Philadelphia Flyers: Ranking the Top 10 Fighters in Franchise History

Jason Sapunka@moreSapunkaCorrespondent IIAugust 26, 2011

Philadelphia Flyers: Ranking the Top 10 Fighters in Franchise History

0 of 10

    The Philadelphia Flyers are the NHL's toughest franchise of all-time.

    From the Broad Street Bullies of the 1970's to the 1980's teams consisting of tough players such as Behn Wilson and Dave Brown, the Flyers have always been tough.

    The 1990's Legion of Doom was backed by a number of enforcers, and in 2004 the franchise set an NHL record by totaling 419 penalty minutes in a game with the Ottawa Senators.

    In their most-recent Stanley Cup run, the team was the toughest in the league. Now the franchise will bring toughness onto the ice with one of the NHL's top fighters, Jody Shelley, leading the way.

    Shelley will be accompanied by power-forwards Wayne Simmonds and Scott Hartnell. Shelley may also have a gritty AHL player such as Zac Rinaldo or Tom Sestito as a linemate.

    In one way or another, this team will always be tough.

    A number of great fighters have dawned the orange and black.

No. 10: Mel Bridgman

1 of 10

    Bridgman joined the Broad Street Bullies as a rookie in 1975 after the team had won two consecutive Stanley Cups and established itself as hockey's toughest team.

    Bridgman averaged 50+ points per season and fought more than 10 times each season, becoming known as one of the NHL's best fighters at the time.

No. 9: Rick Tocchet

2 of 10

    The embodiment of an entire franchise, Rick Tocchet played hard for the Philadelphia Flyers.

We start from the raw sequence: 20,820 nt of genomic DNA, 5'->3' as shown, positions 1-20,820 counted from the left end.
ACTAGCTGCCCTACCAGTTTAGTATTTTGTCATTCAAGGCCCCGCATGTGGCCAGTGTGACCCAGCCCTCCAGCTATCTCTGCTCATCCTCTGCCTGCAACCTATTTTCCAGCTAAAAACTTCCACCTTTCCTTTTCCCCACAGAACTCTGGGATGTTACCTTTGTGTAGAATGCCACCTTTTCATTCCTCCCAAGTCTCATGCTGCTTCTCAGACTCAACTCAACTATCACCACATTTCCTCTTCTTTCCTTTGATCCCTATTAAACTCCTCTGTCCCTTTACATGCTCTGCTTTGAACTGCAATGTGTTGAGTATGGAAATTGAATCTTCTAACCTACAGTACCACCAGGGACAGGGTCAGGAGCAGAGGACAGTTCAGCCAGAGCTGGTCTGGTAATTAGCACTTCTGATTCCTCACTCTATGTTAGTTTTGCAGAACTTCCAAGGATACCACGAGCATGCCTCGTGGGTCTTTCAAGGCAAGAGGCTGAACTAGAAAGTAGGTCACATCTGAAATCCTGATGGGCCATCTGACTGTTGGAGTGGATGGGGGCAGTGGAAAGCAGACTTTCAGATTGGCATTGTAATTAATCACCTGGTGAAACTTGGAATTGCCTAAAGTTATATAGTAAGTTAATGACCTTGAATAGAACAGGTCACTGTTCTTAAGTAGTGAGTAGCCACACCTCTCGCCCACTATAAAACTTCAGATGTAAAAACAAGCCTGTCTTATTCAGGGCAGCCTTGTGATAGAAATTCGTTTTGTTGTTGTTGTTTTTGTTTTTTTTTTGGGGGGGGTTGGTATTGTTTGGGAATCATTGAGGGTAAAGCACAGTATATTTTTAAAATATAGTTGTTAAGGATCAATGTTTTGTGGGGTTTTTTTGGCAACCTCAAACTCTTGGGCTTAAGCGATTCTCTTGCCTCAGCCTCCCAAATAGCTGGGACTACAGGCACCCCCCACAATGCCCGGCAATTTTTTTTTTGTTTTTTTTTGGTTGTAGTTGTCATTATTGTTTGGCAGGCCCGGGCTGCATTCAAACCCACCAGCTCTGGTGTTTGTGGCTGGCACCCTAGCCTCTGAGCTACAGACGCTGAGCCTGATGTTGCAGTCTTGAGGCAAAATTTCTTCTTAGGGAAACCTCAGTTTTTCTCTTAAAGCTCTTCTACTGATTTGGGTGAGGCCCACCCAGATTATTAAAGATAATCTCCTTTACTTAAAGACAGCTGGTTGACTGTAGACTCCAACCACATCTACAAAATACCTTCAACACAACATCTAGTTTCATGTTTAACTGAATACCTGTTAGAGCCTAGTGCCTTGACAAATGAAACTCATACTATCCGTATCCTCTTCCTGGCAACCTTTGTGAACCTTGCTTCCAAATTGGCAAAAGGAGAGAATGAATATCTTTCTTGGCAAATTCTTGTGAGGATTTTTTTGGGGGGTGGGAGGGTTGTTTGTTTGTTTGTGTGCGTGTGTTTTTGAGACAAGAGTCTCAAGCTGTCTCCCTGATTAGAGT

Not only could the captain score, he could fight. He is one of just four players in NHL history to record more than 60 points and 300 penalty minutes in the same season (1987-88).

    Tocchet won fights against Tiger Williams, Dale Hunter, and Cam Neely during his career.

No. 8: Todd Fedoruk

3 of 10

    "The Fridge" may have gone downhill very fast in one terrible 2006-07 season, but he was a very good fighter for the Flyers before then.

    From 2000 to 2004, Fedoruk beat Eric Godard, Shawn Thornton, Wade Belak, Matt Johnson, Rob Ray, Krzysztof Oliwa, Kip Brennan, and Matt Barnaby,

No. 7: Glen Cochrane

4 of 10

    Cochrane played parts of seven seasons with Philadelphia in the early-1980s, averaging nearly four penalty minutes in each game played.

    In split time in the AHL and NHL in the 1980-1981 season, Cochrane totaled 420 penalty minutes in 69 games. The next season he totaled 329 penalty minutes in 63 NHL games. lists Cochrane as the second-best fighter from the 1983-1984 season.

No. 6: Dan Kordic

5 of 10

    Kordic played all 197 of his career NHL games with the Philadelphia Flyers.

    Though he does not have a wide array of impressive wins, Kordic was able to hang with some of the NHL's best fighters. He fought evenly against Donald Brashear, Stu Grimson, Rob Ray, Craig Berube and Ryan VandenBussche.

    Kordic has beaten Paul Laus and Eric Cairns. In this video he drops 6' 4" 225-pound Brantt Myhres

No. 5: Craig Berube

6 of 10

    Now an assistant coach for the Flyers, Berube was a great fighter for the team during two separate tenures.